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Olfactory receptor neuron

Olfactory receptor neuron
Labels in German. "Zellen" = "cell","riech" = "smell", "Riechnerv" = olfactory nerve, "cillien" = cilia.
Location olfactory epithelium in the nose
Morphology Bipolar sensory receptor
Function Detect traces of chemicals in inhaled air (sense of smell)
Neurotransmitter Glutamate[1]
Presynaptic connections None
Postsynaptic connections Olfactory bulb
Gray's p.996
Code TH H3.
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TH Template:Str mid/core.html {{#property:P1694}}
TE {{#property:P1693}}
FMA Template:FMA
Anatomical terminology
Plan of olfactory neurons.

An olfactory receptor neuron (ORN), also called an olfactory sensory neuron (OSN), is a transduction cell within the olfactory system.[2]


Humans have about 40 million olfactory receptor neurons that detect more than one trillion different odors.[3] In vertebrates, ORNs are bipolar neurons with dendrites facing the inferior space of the nasal cavity and an axon that passes through the cribiform plate then travels along the olfactory nerve to the olfactory bulb. The ORNs are located in the olfactory epithelium in the nasal cavity. The cell bodies of the ORNs are distributed among all three of the stratified layers of the olfactory epithelium.[4]


Many tiny hair-like cilia protrude from the olfactory receptor cell's dendrite into the mucus covering the surface of the olfactory epithelium. The surface of these cilia is covered with olfactory receptors, a type of G protein-coupled receptor. Each olfactory receptor cell expresses only one type of olfactory receptor (OR), but many separate olfactory receptor cells express ORs which bind the same set of odors. The axons of olfactory receptor cells which express the same OR converge to form glomeruli in the olfactory bulb.[citation needed]


ORs, which are located on the membranes of the cilia have been classified as a complex type of ligand-gated metabotropic channels.[5] There are approximately 1000 different genes that code for the ORs, making them the largest gene family. An odorant will dissolve into the mucus of the olfactory epithelium and then bind to an OR. ORs can bind to a variety of odor molecules, with varying affinities. The difference in affinities causes differences in activation patterns resulting in unique odorant profiles.[6][7] The activated OR in turn activates the intracellular G-protein, GOLF (GNAL), adenylate cyclase and production of cyclic AMP (cAMP) opens ion channels in the cell membrane, resulting in an influx of sodium and calcium ions into the cell, and an efflux of chloride ions. This influx of positive ions and efflux of negative ions causes the neuron to depolarize, generating an action potential.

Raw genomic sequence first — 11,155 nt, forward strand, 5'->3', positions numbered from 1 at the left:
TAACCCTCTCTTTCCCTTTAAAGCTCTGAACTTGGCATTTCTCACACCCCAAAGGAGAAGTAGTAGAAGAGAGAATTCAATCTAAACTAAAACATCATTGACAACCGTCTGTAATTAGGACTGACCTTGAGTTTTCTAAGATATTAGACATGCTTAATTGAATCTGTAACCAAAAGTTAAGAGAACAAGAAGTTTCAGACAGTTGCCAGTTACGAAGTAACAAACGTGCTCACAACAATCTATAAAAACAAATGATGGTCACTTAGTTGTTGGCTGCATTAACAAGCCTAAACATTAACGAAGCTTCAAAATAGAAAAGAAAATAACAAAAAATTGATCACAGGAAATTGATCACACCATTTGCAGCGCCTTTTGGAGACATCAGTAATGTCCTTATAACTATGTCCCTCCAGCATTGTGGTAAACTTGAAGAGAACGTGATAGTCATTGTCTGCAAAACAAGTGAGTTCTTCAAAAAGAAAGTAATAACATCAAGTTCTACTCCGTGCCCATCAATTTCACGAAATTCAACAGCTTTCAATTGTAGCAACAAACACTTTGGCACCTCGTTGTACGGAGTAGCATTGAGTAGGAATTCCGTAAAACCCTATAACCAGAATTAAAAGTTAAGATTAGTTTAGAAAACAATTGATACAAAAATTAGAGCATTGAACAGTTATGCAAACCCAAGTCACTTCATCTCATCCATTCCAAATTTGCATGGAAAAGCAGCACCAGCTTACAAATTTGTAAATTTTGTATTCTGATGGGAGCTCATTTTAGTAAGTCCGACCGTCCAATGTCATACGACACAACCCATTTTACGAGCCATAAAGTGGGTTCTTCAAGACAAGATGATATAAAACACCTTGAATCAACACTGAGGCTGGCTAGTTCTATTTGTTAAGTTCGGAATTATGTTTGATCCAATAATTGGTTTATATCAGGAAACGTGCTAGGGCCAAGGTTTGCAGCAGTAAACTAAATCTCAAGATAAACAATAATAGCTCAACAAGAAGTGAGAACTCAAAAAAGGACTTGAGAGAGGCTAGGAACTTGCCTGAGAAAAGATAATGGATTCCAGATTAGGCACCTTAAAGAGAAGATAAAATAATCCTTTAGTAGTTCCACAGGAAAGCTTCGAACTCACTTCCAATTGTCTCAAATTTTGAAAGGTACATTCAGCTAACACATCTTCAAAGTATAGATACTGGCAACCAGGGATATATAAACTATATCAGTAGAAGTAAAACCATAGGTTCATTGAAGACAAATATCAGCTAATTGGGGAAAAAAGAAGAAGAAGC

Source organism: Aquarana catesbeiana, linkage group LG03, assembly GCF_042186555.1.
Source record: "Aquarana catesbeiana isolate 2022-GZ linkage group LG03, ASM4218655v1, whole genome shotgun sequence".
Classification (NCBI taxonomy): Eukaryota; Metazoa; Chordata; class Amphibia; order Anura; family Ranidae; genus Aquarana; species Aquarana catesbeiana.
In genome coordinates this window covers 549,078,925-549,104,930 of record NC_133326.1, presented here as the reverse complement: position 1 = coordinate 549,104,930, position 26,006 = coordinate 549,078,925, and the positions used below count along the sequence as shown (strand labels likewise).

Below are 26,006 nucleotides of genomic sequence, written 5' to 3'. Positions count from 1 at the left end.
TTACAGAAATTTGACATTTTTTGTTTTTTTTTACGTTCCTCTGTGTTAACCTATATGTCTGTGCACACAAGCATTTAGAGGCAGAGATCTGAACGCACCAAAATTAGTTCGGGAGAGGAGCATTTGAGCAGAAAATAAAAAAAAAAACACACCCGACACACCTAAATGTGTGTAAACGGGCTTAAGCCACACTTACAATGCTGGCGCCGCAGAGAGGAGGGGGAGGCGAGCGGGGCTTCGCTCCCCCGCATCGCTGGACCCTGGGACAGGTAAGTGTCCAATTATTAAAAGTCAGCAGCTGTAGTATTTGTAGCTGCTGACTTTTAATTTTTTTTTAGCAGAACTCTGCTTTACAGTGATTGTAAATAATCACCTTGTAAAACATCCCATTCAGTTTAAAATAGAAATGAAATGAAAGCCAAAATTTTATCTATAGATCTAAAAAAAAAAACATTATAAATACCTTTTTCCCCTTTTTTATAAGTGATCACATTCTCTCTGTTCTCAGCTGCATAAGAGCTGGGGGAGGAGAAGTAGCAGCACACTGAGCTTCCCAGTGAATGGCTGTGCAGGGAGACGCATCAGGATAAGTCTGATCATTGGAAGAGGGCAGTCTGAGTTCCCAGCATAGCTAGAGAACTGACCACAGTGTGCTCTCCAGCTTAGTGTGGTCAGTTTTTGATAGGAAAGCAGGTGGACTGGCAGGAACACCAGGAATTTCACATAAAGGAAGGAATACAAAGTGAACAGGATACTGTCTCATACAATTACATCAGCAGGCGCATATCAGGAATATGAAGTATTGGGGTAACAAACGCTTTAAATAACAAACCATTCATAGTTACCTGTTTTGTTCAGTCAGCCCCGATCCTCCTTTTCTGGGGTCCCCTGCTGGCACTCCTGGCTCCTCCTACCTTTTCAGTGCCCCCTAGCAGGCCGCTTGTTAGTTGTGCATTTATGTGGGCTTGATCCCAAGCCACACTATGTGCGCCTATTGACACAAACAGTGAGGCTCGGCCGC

In insects, olfactory receptor neurons typically reside on the antenna. Much like in vertebrates, axons from the sensory neurons converge into glomeruli in the antennal lobe.[citation needed]

See also


  1. ^ Berkowicz, D. A.; Trombley, P. Q.; Shepherd, G. M. (1994). "Evidence for glutamate as the olfactory receptor cell neurotransmitter". Journal of neurophysiology 71 (6): 2557–61. PMID 7931535. 
  2. ^ Vermeulen, A; Rospars, J. P. (1998). "Dendritic integration in olfactory sensory neurons: A steady-state analysis of how the neuron structure and neuron environment influence the coding of odor intensity". Journal of computational neuroscience 5 (3): 243–66. PMID 9663551. 
  3. ^ Bushdid, C.; Magnasco, M. O.; Vosshall, L. B.; Keller, A. (2014). "Humans Can Discriminate More than 1 Trillion Olfactory Stimuli". Science 343 (6177). Bibcode:2014Sci...343.1370B. PMID 24653035. doi:10.1126/science.1249168. 
  4. ^ Cunningham, A.M.; Manis, P.B.; Reed, R.R.; Ronnett, G.V. (1999). "Olfactory receptor neurons exist as distinct subclasses of immature and mature cells in primary culture". Neuroscience 93 (4). PMID 10501454. doi:10.1016/s0306-4522(99)00193-1. 
  5. ^ Touhara, Kazushige (2009). "Insect Olfactory Receptor Complex Functions as a Ligand-gated Ionotropic Channel". Annals of the New York Academy of Sciences 1170: 177–80. Bibcode:2009NYASA1170..177T. PMID 19686133. doi:10.1111/j.1749-6632.2009.03935.x. 
  6. ^ Bieri, S.; Monastyrskaia, K; Schilling, B (2004). "Olfactory Receptor Neuron Profiling using Sandalwood Odorants". Chemical Senses 29 (6): 483–7. PMID 15269120. doi:10.1093/chemse/bjh050. 
  7. ^ Fan, Jinhong; Ngai, John (2001). "Onset of Odorant Receptor Gene Expression during Olfactory Sensory Neuron Regeneration". Developmental Biology 229 (1): 119–27. PMID 11133158. doi:10.1006/dbio.2000.9972. 

External links